A 64-Year-Old Man with Elevated PSA Levels - Episode 5
Judd W. Moul, MD, FACS, introduces available blood- and urine-based biomarker tests for prostate cancer screening, and discusses how they might overcome limitations of commonly used modalities.
Patient Case: A 64-Year-Old Man with Elevated PSA Levels
Judd W. Moul, MD, FACS: Some of the tests that are done after a baseline PSA [prostate-specific antigen] would include blood tests and urine tests, and even maybe the MRI test could be considered a secondary test. In other words, the patient is at the primary care physician or their regular doctor and they get a baseline PSA. Then the next step used to be just moving directly to a prostate biopsy, and that is still appropriate in certain situations. But when we talk about these other secondary tests, that’s basically any test that you do between the baseline or initial screening PSA and the diagnostic needle biopsy. Blood tests that you could do include a Prostate Health Index, or PHI, which is a blood test that includes PSA but also includes some other derivatives that can help provide a more individualized risk assessment of prostate cancer. There is also a blood test called the 4Kscore, which is again similar to the Prostate Health Index, providing slightly more individualized risk assessment beyond total PSA.
There are 2 urines tests that could be ordered as secondary screening tests. In other words, you have abnormal PSA and you want to do something before you do a biopsy, or the patient wants to do something before the biopsy. The 2 urine options would be the ExosomeDx [ExoDx], which is a molecular urine test, or the other option is going to be the SelectMDx. I only have personal experience in my practice with the exosome test, and that test is most commonly at our practice done through mail order. When I want to order that test, rather than have the patient give the urine sample in the office, once we make the decision, my nurse orders it online, and then a kit is mailed to the patient’s home, so that he gives the urine test in the privacy of his own home and mails it back. That urine test does not require the performance of a rectal exam prior to giving the urine specimen. The only requirement is that the patient has to wait at least 1 hour before he gives the urine test. You could use first morning urine if you wanted to, but if the patient gives the urine specimen at a different point in the day, they have to wait at least 1 hour since their last urination before they give the urine for the exosome test. They urinate into a special collecting device that samples the initial urination, the initial phase of the urination is what is collected. That’s the exosome test, and that’s test that is based on expression of 3 genes that are measured from RNA that’s encased in these exosomes that are released into the urine.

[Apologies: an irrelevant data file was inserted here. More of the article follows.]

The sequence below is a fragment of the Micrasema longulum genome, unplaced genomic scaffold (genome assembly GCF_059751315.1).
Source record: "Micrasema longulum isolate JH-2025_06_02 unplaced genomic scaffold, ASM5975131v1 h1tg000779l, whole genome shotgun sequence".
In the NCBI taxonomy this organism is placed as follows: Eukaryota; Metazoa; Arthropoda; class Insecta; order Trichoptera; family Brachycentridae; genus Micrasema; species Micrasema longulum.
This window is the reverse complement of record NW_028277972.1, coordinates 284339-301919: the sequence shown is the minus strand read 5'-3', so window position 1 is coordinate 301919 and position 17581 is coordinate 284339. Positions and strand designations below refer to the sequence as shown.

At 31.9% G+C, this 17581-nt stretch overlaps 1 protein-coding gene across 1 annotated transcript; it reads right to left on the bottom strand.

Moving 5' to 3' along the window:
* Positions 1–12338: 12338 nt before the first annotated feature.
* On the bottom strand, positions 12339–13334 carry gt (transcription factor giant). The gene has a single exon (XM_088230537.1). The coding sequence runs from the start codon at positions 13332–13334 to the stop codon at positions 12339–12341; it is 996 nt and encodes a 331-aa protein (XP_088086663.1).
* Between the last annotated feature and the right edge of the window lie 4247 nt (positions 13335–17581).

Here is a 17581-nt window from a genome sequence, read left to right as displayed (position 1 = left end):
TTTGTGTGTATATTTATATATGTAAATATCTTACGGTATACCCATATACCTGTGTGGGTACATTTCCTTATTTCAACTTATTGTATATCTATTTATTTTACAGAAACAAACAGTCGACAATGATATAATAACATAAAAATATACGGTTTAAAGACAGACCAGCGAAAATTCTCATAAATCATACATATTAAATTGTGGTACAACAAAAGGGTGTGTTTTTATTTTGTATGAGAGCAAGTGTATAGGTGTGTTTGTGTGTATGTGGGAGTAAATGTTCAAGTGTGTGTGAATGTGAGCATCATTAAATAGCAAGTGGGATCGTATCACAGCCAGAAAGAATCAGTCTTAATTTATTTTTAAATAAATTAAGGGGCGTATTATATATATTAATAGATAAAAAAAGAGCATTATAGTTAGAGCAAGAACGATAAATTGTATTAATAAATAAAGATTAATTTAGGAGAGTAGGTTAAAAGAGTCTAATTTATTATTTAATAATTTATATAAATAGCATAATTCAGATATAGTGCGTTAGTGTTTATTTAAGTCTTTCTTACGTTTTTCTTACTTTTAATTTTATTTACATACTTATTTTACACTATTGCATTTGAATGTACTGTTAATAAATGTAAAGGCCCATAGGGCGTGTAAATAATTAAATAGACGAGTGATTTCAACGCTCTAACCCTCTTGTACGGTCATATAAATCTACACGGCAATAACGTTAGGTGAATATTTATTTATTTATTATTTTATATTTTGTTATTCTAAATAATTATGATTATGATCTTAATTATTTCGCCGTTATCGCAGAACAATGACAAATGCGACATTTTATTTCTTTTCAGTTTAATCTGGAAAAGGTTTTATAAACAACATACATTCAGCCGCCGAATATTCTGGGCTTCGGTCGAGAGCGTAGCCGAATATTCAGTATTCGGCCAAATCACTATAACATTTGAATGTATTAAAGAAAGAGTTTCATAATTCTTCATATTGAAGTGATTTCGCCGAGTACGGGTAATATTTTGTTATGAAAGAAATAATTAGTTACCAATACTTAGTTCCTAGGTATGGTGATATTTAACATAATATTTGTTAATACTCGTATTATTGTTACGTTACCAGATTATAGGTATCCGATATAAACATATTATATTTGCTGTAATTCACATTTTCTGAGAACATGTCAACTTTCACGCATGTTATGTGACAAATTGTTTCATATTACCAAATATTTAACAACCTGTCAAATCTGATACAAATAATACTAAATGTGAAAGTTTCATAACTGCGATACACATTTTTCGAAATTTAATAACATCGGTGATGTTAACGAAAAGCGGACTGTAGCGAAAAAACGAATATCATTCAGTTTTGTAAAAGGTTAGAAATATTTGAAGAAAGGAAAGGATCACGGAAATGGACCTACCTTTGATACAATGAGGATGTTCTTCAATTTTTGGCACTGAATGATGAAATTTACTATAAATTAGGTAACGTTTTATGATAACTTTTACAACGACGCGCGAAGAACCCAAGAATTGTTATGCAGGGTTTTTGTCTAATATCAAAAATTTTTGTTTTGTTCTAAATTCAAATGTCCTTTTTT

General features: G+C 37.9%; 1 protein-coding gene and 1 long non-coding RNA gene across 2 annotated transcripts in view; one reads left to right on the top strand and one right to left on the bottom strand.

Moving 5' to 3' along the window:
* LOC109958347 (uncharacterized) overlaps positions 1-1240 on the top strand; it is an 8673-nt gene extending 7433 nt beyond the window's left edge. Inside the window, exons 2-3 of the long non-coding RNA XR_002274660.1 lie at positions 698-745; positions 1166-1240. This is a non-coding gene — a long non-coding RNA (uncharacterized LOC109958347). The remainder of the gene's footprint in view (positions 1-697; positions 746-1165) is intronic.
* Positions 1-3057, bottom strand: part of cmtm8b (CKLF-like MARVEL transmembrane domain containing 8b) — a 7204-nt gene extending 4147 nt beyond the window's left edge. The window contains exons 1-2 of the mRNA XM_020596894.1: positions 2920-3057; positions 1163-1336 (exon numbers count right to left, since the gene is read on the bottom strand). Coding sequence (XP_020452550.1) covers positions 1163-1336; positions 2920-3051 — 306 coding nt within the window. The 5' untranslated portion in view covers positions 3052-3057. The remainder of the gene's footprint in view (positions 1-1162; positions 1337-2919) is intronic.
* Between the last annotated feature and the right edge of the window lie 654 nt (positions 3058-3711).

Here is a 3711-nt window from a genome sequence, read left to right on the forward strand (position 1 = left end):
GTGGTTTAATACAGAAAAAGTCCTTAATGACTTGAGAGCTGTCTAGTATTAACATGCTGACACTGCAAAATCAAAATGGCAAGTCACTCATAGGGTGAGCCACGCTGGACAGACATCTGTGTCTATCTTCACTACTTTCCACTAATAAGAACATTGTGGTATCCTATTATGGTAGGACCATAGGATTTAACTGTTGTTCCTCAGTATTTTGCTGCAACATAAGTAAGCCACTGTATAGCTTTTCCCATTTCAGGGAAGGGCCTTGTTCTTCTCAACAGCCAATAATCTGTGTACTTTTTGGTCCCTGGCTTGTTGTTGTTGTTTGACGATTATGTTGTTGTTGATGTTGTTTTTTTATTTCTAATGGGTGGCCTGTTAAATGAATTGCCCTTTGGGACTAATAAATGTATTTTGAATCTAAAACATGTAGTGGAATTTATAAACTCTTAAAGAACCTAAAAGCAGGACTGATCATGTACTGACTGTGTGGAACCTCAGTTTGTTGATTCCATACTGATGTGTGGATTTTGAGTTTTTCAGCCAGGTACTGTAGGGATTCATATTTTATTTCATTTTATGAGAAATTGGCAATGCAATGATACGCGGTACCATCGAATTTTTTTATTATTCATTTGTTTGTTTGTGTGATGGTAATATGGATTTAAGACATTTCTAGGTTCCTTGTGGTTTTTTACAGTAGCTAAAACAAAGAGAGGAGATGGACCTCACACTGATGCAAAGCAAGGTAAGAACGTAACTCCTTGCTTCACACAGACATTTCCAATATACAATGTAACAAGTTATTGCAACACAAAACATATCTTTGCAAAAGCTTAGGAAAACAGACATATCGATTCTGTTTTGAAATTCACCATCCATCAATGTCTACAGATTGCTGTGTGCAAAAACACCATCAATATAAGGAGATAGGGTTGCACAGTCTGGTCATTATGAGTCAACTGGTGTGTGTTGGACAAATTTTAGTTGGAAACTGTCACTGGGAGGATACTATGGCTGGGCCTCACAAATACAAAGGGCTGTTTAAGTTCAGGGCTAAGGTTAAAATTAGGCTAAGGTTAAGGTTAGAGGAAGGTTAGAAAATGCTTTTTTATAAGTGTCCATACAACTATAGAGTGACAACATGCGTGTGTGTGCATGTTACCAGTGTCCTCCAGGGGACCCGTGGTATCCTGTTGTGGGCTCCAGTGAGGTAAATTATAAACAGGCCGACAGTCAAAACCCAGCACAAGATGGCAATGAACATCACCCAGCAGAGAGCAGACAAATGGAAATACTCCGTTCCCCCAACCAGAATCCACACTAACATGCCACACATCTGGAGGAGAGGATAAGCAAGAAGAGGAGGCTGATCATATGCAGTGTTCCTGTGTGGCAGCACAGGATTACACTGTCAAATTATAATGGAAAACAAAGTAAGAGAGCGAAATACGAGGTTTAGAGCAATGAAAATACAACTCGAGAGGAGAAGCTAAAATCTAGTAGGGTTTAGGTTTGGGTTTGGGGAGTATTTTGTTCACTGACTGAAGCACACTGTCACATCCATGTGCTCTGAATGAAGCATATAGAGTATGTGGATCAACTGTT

The only thing that I would say about the SelectMDx urine test, which is the other test that’s available, again I have no personal experience with it, but that test requires an attentive digital rectal exam, or some people will call it a prostate massage, before the urine specimen is given. That one has to be done in the office after a rectal exam, and so that’s a little more clinically burdensome for the staff and also little more burdensome because the patient has to have a prostate massage before they have the urine test.
Transcript edited for clarity.